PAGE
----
A-Z

Michael X

Age at interview: 82
Brief Outline: Michael’s first wife was diagnosed with X-linked Alport Syndrome, and his daughters and two of his grandsons also carry the Alport gene. Michael finds that renal failure is the most serious aspect of Alport Syndrome, yet he is hopeful that transplantation will develop significantly in the near future.
Background: Michael is a retired consultant surgical gastroenterologist. He is married with two daughters and has three grandsons. Ethnicity: White British.

More about me...

Michael’s wife didn’t know she carried the Alport gene when they got married. She developed renal failure within the first couple of years of their marriage and went on home dialysis three nights a week. She had two kidney transplants. She received the first one 10 years into the dialysis, and it lasted 10 years. Her second kidney transplant lasted for 6 years, but when it started failing, her general health also declined. She passed away soon after due to cardiovascular complications.

Michael’s wife’s family history revealed male relatives who died from pneumonia at a young age, but Michael suspects it was caused by undiagnosed renal failure. However, Michael’s wife only got the definite diagnosis once their children were confirmed to have Alport Syndrome. The diagnosis confirmed that both of Michael’s daughters and two of his grandsons had the gene. Michael feels that the family members’ diagnosis is “a horrible thing to have hanging over you in your life, even if you remain quite well”, but “you have to get on…and make the best of life”.

Michael doesn’t find that Alport Syndrome as such affects his family. He finds that it is rather the prospect of kidney failure that impinges on their day-to-day life. On the other hand, he remains positive because he believes the biotechnological developments in organ transplantation will provide a real hope for people with Alport Syndrome. 

Michael feels that the medical care his family members received has been “astonishingly good for what is a very rare disease”. He doesn’t expect health professionals to know everything about Alport Syndrome, but he thinks improving the management of renal failure would benefit not only people with Alport Syndrome, but also others with similar kidney-related health issues. He would also like to see more engagement between people with Alport Syndrome and other rare genetic conditions that lead to early onset renal failure. 

Michael’s advice to young people with Alport Syndrome is to “live life to the full” and to make use of the information provided by medical professionals and peer support networks.
 

Michael X who cared for his late wife Sal with Alport Syndrome, remembers the first home dialysis machines and early treatment for Alport Syndrome.

Michael X who cared for his late wife Sal with Alport Syndrome, remembers the first home dialysis machines and early treatment for Alport Syndrome.

SHOW TEXT VERSION
PRINT TRANSCRIPT
When I married my wife, all those years ago now, we had no idea that she was carrying the Alports gene. Because the only evidence for it came from not her mother, who had no sign of the disease but was obviously a carrier, but from the male antecedence of her mother. And when we subsequently discovered that poor darling Sal, my wife, Sally had got the disease, we obviously looked back at the family history. And my mother's male relatives - several of them, quite a few - had died in their teens or early twenties. And the diagnosis at the time was pneumonia.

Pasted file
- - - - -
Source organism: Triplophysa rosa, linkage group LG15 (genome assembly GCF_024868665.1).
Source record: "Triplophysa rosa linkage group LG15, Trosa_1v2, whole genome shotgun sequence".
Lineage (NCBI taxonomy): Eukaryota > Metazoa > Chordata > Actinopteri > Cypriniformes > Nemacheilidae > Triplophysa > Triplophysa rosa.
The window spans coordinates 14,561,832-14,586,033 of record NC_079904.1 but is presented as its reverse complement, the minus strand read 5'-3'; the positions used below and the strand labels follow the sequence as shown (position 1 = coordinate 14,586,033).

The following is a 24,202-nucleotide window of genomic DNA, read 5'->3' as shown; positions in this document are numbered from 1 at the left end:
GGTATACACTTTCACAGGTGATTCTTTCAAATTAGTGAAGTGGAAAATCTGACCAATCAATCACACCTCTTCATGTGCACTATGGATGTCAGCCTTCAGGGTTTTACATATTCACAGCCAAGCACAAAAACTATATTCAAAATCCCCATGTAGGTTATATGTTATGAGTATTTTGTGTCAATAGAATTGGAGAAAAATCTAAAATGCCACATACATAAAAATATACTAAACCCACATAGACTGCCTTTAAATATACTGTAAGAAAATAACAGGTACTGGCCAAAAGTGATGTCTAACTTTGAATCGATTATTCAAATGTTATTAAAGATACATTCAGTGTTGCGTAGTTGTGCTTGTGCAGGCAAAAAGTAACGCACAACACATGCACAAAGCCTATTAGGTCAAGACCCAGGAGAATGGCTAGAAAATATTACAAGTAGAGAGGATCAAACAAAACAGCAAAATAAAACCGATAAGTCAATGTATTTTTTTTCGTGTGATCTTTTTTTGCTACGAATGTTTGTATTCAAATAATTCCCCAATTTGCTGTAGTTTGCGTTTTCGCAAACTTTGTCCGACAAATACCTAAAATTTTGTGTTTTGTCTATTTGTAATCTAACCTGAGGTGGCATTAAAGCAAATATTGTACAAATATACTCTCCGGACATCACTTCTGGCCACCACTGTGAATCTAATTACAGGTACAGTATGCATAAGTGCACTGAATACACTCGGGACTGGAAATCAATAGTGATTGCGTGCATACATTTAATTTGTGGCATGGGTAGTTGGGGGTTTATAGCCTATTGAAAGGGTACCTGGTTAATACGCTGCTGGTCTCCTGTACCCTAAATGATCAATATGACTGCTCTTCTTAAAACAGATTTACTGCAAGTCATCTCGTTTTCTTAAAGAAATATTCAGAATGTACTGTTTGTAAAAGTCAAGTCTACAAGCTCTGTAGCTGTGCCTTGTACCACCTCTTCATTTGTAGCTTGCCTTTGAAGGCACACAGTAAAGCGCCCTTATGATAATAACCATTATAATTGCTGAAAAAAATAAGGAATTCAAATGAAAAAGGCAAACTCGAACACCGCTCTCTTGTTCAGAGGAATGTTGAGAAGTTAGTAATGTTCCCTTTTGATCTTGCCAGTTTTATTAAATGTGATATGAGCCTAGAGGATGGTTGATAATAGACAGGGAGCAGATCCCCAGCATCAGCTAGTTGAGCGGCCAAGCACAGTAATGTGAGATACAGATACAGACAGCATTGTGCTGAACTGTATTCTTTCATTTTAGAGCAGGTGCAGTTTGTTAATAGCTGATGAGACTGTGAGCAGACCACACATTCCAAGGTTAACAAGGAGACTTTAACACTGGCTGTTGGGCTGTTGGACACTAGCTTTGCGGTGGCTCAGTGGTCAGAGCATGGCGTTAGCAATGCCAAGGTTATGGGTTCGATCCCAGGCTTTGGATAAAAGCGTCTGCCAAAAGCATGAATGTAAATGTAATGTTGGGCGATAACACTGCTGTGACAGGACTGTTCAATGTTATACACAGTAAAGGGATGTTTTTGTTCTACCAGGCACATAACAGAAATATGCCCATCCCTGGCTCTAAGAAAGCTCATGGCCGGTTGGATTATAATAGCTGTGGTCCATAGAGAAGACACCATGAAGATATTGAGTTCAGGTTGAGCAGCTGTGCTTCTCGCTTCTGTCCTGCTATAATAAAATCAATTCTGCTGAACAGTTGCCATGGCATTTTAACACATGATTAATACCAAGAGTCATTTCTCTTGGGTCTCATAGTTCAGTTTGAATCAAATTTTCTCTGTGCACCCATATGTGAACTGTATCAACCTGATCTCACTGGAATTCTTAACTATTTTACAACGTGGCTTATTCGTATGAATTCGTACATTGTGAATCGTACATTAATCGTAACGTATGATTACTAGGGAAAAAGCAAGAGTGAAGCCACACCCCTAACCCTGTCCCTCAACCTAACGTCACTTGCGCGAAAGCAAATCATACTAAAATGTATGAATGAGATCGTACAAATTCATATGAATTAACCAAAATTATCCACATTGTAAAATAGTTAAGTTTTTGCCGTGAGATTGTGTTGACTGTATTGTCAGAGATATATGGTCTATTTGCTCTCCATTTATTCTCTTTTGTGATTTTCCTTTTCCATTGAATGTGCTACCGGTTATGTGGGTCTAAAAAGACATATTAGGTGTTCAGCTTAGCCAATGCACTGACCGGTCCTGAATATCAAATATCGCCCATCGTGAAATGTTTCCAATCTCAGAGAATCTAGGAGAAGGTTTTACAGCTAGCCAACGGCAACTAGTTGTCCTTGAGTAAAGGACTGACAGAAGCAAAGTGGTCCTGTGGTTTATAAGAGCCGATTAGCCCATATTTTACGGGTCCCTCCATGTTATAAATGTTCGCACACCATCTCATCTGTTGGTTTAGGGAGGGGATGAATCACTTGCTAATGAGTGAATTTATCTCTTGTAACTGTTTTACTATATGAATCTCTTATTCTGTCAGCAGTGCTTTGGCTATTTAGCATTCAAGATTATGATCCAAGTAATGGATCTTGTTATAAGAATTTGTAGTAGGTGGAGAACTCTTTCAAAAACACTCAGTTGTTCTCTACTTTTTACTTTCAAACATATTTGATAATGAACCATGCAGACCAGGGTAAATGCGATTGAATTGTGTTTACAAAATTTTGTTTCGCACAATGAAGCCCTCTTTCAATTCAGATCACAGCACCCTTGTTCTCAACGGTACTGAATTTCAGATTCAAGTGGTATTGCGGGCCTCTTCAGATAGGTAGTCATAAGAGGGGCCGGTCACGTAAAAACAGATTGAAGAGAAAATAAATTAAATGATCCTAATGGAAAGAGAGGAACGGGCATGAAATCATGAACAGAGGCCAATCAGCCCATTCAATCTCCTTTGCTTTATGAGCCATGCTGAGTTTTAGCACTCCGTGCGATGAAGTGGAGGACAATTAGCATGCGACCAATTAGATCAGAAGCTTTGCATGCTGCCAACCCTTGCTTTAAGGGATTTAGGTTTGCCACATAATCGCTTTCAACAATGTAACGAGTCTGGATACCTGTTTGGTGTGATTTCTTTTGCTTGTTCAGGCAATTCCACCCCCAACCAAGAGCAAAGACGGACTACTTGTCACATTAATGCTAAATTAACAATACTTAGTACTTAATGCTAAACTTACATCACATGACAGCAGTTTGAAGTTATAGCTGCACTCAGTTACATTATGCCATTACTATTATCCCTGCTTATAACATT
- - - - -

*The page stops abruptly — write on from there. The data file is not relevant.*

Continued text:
Ah.

And when you look back, okay it probably was pneumonia, but it was caused by renal failure, which nobody knew anything about, you see. That's our guess. So it as quite a shock to discover within a couple of years of marrying my wife, dear now departed Sal, that she had this dreadful disease. And it was right at the beginning of the development of both dialysis and later transplant. And she had to undergo dialysis in [hospital], for the whole of the first year of her renal failure. And I drove over from [place], because I was a very busy young, new young consultant, fully occupied on-call every other night, and quite often every night [laughing]. So I couldn't come, except to come quickly and then go back , with the registrar treating the patients meanwhile, and see her. Because it was agonising. And I had the two young children, which had to be looked after. They were aged I think 5 and 3, or something like that, when she developed renal failure. So for a year I had various lovely assisters - my mother, helpers, nurses, coming in, because I was totally busy being a surgeon, but coming in and helping both at night and at home. Whether I was there or not, to look after these two young children. So it was a difficult few years. And then after one year, a difficult first year - after one year, very happily they had begun to develop - and we were one of the very early ones, probably not the first, to have a home dialysis unit. Which we had installed. And I think it was very experimental in those days, but the wonderful [place] renal team came over with a van filled with stuff, which they installed in our attic, in our home in [place] in [county], where - which was my first home with Sal. Which is an old [place] house, but the attic was just an open space. And we had to insulate, and various tiles used to drip water so we had to get it properly lined inside [laughing] to keep the water out when it was raining. And we had one bit of the attic made into an upstairs home dialysis unit, where they installed a mobile kidney. And the first one was a kidney which Sal and I used to make. It was in the days before there was a chuck-away artificial kidney unit. You had to put together the cellophane sheets on a plastic sheet, and you had the patient's blood come from a, short-cut between the artery and the vein, where you put the dialysis needles in, and that blood went out into the machine and then came back to the, through the, to the venous end. And at the other side was the dialysis machine putting in the dialysis solution against the blood. And that was in a giant - have you seen them? The old-fashioned kidney? Yeah?